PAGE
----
CHANDLER, Ariz. – In 1965, 16-year-old Doug Keister acquired 280 glass plate negatives from a local garage sale. He made prints from some of the plates to reveal powerful, early 20th-century portraits of African Americans living in Lincoln, Nebraska. These astonishing images are now part of a traveling exhibition curated by Keister, titled Black and White in Black and White: Images of Dignity, Hope, and Diversity in America. The exhibition will be on display at the Chandler Museum from June 29 to Oct. 17.
Black and White in Black and White features striking photographs attributed to African American photographer John Johnson. Using his Lincoln neighborhood as the canvas, Johnson crafted dignified images of his friends and family between 1910 and 1925. Equally as important as Johnson’s depictions of African Americans are his images of blacks, whites and other racial groups interacting together, an occurrence that was nearly unheard of at the time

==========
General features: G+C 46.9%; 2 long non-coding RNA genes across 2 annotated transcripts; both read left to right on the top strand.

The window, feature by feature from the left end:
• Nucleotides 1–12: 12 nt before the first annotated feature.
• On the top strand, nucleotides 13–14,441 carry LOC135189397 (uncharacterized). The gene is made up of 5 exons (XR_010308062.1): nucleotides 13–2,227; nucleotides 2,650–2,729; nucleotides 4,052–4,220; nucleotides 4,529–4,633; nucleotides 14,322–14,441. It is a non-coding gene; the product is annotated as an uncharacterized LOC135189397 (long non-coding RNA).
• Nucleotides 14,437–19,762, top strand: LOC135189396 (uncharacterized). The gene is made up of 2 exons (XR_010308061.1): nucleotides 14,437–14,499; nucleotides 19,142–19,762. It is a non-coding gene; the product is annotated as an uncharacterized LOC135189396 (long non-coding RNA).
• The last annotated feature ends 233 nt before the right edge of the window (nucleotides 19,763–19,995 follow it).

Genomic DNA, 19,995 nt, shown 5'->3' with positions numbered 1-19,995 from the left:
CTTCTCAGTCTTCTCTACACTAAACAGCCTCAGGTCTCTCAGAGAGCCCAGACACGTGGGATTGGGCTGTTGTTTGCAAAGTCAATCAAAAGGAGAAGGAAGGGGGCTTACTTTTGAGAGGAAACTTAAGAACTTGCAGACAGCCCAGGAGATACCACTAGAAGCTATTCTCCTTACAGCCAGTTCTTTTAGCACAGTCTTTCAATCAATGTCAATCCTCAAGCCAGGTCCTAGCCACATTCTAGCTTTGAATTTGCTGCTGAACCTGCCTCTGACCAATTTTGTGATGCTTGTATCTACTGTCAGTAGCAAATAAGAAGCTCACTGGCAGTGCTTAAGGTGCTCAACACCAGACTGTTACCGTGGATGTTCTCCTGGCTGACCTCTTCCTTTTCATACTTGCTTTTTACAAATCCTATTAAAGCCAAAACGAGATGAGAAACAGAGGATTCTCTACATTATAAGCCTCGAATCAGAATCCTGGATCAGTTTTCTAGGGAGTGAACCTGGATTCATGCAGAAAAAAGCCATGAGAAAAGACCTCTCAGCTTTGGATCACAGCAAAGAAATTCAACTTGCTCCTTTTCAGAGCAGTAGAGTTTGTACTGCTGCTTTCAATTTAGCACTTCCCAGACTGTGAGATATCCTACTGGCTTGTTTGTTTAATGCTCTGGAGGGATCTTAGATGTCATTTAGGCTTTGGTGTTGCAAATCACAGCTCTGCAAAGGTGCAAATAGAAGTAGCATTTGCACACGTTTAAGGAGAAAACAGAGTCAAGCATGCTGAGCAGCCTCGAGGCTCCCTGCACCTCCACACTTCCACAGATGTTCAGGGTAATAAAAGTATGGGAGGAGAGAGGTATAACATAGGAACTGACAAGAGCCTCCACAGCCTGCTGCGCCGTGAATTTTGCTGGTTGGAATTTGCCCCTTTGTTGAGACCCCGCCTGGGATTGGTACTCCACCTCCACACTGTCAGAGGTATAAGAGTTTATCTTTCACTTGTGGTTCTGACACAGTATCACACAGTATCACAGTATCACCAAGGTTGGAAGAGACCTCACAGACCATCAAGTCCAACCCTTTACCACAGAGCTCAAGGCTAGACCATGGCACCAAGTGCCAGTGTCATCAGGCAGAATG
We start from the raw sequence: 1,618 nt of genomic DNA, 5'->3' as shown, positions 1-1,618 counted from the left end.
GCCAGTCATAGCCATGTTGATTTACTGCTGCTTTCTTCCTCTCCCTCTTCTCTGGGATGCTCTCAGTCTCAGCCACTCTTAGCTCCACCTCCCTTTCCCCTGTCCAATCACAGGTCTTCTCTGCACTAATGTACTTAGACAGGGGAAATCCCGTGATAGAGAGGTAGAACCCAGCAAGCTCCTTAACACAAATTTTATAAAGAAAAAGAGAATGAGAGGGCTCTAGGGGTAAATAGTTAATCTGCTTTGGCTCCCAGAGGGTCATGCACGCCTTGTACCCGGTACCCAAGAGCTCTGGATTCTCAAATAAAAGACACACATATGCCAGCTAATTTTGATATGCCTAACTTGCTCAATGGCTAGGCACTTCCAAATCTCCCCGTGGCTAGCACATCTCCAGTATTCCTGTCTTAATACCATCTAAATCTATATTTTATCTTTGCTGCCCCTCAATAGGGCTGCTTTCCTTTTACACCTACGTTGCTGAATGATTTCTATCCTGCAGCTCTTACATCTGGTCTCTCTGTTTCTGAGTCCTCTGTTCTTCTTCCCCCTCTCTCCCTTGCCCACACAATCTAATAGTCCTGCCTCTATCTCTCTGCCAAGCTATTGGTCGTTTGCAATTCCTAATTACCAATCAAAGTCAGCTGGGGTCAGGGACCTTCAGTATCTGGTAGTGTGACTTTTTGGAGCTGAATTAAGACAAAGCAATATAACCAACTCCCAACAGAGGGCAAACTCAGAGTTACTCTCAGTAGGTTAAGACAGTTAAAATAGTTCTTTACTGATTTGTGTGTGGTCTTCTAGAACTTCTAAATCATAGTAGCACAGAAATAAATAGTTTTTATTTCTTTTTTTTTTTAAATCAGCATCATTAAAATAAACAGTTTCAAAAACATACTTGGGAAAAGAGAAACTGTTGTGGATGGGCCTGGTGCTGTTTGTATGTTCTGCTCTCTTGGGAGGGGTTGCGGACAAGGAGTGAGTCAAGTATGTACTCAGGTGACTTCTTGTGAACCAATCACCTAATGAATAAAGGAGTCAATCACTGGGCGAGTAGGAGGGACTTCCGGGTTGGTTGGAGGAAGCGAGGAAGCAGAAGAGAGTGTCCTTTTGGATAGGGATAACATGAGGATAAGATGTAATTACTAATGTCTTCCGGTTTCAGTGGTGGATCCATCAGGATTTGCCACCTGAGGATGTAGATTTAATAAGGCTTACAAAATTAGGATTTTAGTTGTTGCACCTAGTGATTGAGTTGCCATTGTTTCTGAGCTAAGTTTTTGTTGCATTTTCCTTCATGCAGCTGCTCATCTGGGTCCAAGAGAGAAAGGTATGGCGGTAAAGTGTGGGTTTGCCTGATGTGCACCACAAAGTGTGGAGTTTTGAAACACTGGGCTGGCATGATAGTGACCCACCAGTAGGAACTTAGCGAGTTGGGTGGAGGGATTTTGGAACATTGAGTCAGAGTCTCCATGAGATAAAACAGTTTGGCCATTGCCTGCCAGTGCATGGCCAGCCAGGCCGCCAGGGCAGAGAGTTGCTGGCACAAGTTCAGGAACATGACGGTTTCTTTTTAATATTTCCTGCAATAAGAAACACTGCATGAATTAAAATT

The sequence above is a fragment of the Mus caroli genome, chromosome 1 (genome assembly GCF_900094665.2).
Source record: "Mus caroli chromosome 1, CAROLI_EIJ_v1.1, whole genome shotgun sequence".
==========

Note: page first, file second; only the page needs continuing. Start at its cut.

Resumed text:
The Smithsonian Institution acquired 60 of these photographs for their collection. Michèle Gates Moresi, curator at the Smithsonian National Museum of African American History and Culture, underscores the importance of Johnson's work: “They speak to a time and a place where African Americans were treated as second-class citizens but lived their lives with dignity...You can read about it and hear people talk about it, but to actually see the images is something entirely different."
The Chandler Museum is located at 300 S. Chandler Village Drive. Museum hours are Tuesday through Saturday from 10 a.m. to 5 p.m. and Sunday from 1–5 p.m. The Museum is closed on Monday. Admission is free.
Find more information at Chandler Museum.
Media Contacts:Jillian Nakornthap